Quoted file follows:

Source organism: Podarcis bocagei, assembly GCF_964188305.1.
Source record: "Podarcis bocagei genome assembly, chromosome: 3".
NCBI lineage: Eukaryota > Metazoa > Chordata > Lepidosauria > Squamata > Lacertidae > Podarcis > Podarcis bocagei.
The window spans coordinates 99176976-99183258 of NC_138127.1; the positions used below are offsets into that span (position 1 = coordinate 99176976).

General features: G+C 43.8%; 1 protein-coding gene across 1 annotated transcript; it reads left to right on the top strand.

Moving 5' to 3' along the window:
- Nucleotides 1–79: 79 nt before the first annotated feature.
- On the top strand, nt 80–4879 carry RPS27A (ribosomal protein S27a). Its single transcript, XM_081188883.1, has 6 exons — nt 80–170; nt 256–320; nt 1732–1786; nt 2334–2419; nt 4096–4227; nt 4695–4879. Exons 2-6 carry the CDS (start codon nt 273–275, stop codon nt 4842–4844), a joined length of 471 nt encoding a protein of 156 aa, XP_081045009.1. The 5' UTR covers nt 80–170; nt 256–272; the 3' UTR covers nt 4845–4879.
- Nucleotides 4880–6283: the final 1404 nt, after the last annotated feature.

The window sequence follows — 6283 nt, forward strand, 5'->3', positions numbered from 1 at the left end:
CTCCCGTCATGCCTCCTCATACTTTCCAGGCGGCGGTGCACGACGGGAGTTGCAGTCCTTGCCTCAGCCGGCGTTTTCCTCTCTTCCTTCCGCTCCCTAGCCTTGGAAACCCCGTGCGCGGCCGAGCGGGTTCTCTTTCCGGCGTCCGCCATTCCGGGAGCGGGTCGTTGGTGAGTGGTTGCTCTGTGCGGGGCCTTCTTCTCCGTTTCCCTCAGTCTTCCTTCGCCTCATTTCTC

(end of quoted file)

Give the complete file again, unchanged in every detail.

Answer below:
Source organism: Podarcis bocagei, assembly GCF_964188305.1.
Source record: "Podarcis bocagei genome assembly, chromosome: 3".
NCBI lineage: Eukaryota > Metazoa > Chordata > Lepidosauria > Squamata > Lacertidae > Podarcis > Podarcis bocagei.
The window spans coordinates 99176976-99183258 of NC_138127.1; the positions used below are offsets into that span (position 1 = coordinate 99176976).

General features: G+C 43.8%; 1 protein-coding gene across 1 annotated transcript; it reads left to right on the top strand.

Moving 5' to 3' along the window:
- Nucleotides 1–79: 79 nt before the first annotated feature.
- On the top strand, nt 80–4879 carry RPS27A (ribosomal protein S27a). Its single transcript, XM_081188883.1, has 6 exons — nt 80–170; nt 256–320; nt 1732–1786; nt 2334–2419; nt 4096–4227; nt 4695–4879. Exons 2-6 carry the CDS (start codon nt 273–275, stop codon nt 4842–4844), a joined length of 471 nt encoding a protein of 156 aa, XP_081045009.1. The 5' UTR covers nt 80–170; nt 256–272; the 3' UTR covers nt 4845–4879.
- Nucleotides 4880–6283: the final 1404 nt, after the last annotated feature.

The window sequence follows — 6283 nt, forward strand, 5'->3', positions numbered from 1 at the left end:
CTCCCGTCATGCCTCCTCATACTTTCCAGGCGGCGGTGCACGACGGGAGTTGCAGTCCTTGCCTCAGCCGGCGTTTTCCTCTCTTCCTTCCGCTCCCTAGCCTTGGAAACCCCGTGCGCGGCCGAGCGGGTTCTCTTTCCGGCGTCCGCCATTCCGGGAGCGGGTCGTTGGTGAGTGGTTGCTCTGTGCGGGGCCTTCTTCTCCGTTTCCCTCAGTCTTCCTTCGCCTCATTTCTC